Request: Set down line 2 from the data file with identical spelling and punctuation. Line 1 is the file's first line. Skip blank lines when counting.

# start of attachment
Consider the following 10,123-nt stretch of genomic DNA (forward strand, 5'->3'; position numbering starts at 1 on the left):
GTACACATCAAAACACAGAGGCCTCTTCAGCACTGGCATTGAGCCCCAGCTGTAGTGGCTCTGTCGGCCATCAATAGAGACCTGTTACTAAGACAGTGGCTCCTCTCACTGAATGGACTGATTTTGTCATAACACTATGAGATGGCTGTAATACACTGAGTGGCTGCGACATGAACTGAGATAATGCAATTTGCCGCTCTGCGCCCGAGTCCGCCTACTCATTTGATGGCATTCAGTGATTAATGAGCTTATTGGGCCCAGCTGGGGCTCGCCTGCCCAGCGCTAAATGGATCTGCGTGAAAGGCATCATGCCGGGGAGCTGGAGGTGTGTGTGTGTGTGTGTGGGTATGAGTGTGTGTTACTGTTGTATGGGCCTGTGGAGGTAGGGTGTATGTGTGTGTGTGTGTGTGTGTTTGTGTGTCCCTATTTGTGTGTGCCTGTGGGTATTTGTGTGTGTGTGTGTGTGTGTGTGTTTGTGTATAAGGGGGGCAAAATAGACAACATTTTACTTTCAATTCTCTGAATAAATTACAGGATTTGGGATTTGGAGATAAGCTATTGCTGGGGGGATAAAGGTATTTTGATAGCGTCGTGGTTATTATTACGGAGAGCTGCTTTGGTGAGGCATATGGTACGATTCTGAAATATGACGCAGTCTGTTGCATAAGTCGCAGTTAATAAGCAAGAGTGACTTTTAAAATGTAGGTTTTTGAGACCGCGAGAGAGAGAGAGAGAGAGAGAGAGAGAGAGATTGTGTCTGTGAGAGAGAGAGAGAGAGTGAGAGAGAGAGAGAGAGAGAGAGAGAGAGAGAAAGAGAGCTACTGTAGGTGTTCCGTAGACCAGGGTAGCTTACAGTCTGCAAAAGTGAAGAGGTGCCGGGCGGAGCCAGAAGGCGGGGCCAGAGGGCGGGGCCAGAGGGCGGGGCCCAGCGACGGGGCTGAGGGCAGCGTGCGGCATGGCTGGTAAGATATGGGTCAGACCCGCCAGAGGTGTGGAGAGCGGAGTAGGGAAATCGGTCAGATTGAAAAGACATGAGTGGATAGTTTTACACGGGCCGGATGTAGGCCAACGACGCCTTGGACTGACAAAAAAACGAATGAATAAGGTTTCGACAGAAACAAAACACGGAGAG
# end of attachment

GTACACATCAAAACACAGAGGCCTCTTCAGCACTGGCATTGAGCCCCAGCTGTAGTGGCTCTGTCGGCCATCAATAGAGACCTGTTACTAAGACAGTGGCTCCTCTCACTGAATGGACTGATTTTGTCATAACACTATGAGATGGCTGTAATACACTGAGTGGCTGCGACATGAACTGAGATAATGCAATTTGCCGCTCTGCGCCCGAGTCCGCCTACTCATTTGATGGCATTCAGTGATTAATGAGCTTATTGGGCCCAGCTGGGGCTCGCCTGCCCAGCGCTAAATGGATCTGCGTGAAAGGCATCATGCCGGGGAGCTGGAGGTGTGTGTGTGTGTGTGTGGGTATGAGTGTGTGTTACTGTTGTATGGGCCTGTGGAGGTAGGGTGTATGTGTGTGTGTGTGTGTGTGTTTGTGTGTCCCTATTTGTGTGTGCCTGTGGGTATTTGTGTGTGTGTGTGTGTGTGTGTGTTTGTGTATAAGGGGGGCAAAATAGACAACATTTTACTTTCAATTCTCTGAATAAATTACAGGATTTGGGATTTGGAGATAAGCTATTGCTGGGGGGATAAAGGTATTTTGATAGCGTCGTGGTTATTATTACGGAGAGCTGCTTTGGTGAGGCATATGGTACGATTCTGAAATATGACGCAGTCTGTTGCATAAGTCGCAGTTAATAAGCAAGAGTGACTTTTAAAATGTAGGTTTTTGAGACCGCGAGAGAGAGAGAGAGAGAGAGAGAGAGAGAGATTGTGTCTGTGAGAGAGAGAGAGAGAGTGAGAGAGAGAGAGAGAGAGAGAGAGAGAGAGAAAGAGAGCTACTGTAGGTGTTCCGTAGACCAGGGTAGCTTACAGTCTGCAAAAGTGAAGAGGTGCCGGGCGGAGCCAGAAGGCGGGGCCAGAGGGCGGGGCCAGAGGGCGGGGCCCAGCGACGGGGCTGAGGGCAGCGTGCGGCATGGCTGGTAAGATATGGGTCAGACCCGCCAGAGGTGTGGAGAGCGGAGTAGGGAAATCGGTCAGATTGAAAAGACATGAGTGGATAGTTTTACACGGGCCGGATGTAGGCCAACGACGCCTTGGACTGACAAAAAAACGAATGAATAAGGTTTCGACAGAAACAAAACACGGAGAG